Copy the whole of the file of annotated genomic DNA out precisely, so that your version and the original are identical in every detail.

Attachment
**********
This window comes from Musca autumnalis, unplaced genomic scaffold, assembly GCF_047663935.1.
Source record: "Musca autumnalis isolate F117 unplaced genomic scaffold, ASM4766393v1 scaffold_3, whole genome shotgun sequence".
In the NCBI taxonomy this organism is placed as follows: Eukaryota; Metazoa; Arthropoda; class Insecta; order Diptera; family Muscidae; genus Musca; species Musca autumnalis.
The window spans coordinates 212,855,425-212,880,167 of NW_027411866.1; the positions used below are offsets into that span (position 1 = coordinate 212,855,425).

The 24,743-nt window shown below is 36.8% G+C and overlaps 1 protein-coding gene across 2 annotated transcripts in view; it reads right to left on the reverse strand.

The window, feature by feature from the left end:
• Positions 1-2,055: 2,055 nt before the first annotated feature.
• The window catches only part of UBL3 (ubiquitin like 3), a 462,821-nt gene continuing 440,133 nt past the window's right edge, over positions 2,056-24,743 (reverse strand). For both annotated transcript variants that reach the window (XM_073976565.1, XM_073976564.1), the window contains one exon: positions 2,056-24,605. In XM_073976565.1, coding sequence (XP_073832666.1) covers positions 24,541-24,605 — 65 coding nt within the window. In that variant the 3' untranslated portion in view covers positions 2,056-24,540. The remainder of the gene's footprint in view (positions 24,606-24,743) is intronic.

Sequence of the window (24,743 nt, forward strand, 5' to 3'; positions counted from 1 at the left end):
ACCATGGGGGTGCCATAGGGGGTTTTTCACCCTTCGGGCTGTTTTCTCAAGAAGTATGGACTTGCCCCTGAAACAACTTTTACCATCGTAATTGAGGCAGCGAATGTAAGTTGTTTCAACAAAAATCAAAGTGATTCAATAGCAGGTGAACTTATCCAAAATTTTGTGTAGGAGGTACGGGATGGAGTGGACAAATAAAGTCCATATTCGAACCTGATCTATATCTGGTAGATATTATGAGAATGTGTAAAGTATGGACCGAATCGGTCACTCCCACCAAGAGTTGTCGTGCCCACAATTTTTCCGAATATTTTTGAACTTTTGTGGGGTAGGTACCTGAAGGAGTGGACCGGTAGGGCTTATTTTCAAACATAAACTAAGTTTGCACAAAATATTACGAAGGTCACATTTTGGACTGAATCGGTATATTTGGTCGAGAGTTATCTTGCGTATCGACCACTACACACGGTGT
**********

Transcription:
This window comes from Musca autumnalis, unplaced genomic scaffold, assembly GCF_047663935.1.
Source record: "Musca autumnalis isolate F117 unplaced genomic scaffold, ASM4766393v1 scaffold_3, whole genome shotgun sequence".
In the NCBI taxonomy this organism is placed as follows: Eukaryota; Metazoa; Arthropoda; class Insecta; order Diptera; family Muscidae; genus Musca; species Musca autumnalis.
The window spans coordinates 212,855,425-212,880,167 of NW_027411866.1; the positions used below are offsets into that span (position 1 = coordinate 212,855,425).

The 24,743-nt window shown below is 36.8% G+C and overlaps 1 protein-coding gene across 2 annotated transcripts in view; it reads right to left on the reverse strand.

The window, feature by feature from the left end:
• Positions 1-2,055: 2,055 nt before the first annotated feature.
• The window catches only part of UBL3 (ubiquitin like 3), a 462,821-nt gene continuing 440,133 nt past the window's right edge, over positions 2,056-24,743 (reverse strand). For both annotated transcript variants that reach the window (XM_073976565.1, XM_073976564.1), the window contains one exon: positions 2,056-24,605. In XM_073976565.1, coding sequence (XP_073832666.1) covers positions 24,541-24,605 — 65 coding nt within the window. In that variant the 3' untranslated portion in view covers positions 2,056-24,540. The remainder of the gene's footprint in view (positions 24,606-24,743) is intronic.

Sequence of the window (24,743 nt, forward strand, 5' to 3'; positions counted from 1 at the left end):
ACCATGGGGGTGCCATAGGGGGTTTTTCACCCTTCGGGCTGTTTTCTCAAGAAGTATGGACTTGCCCCTGAAACAACTTTTACCATCGTAATTGAGGCAGCGAATGTAAGTTGTTTCAACAAAAATCAAAGTGATTCAATAGCAGGTGAACTTATCCAAAATTTTGTGTAGGAGGTACGGGATGGAGTGGACAAATAAAGTCCATATTCGAACCTGATCTATATCTGGTAGATATTATGAGAATGTGTAAAGTATGGACCGAATCGGTCACTCCCACCAAGAGTTGTCGTGCCCACAATTTTTCCGAATATTTTTGAACTTTTGTGGGGTAGGTACCTGAAGGAGTGGACCGGTAGGGCTTATTTTCAAACATAAACTAAGTTTGCACAAAATATTACGAAGGTCACATTTTGGACTGAATCGGTATATTTGGTCGAGAGTTATCTTGCGTATCGACCACTACACACGGTGT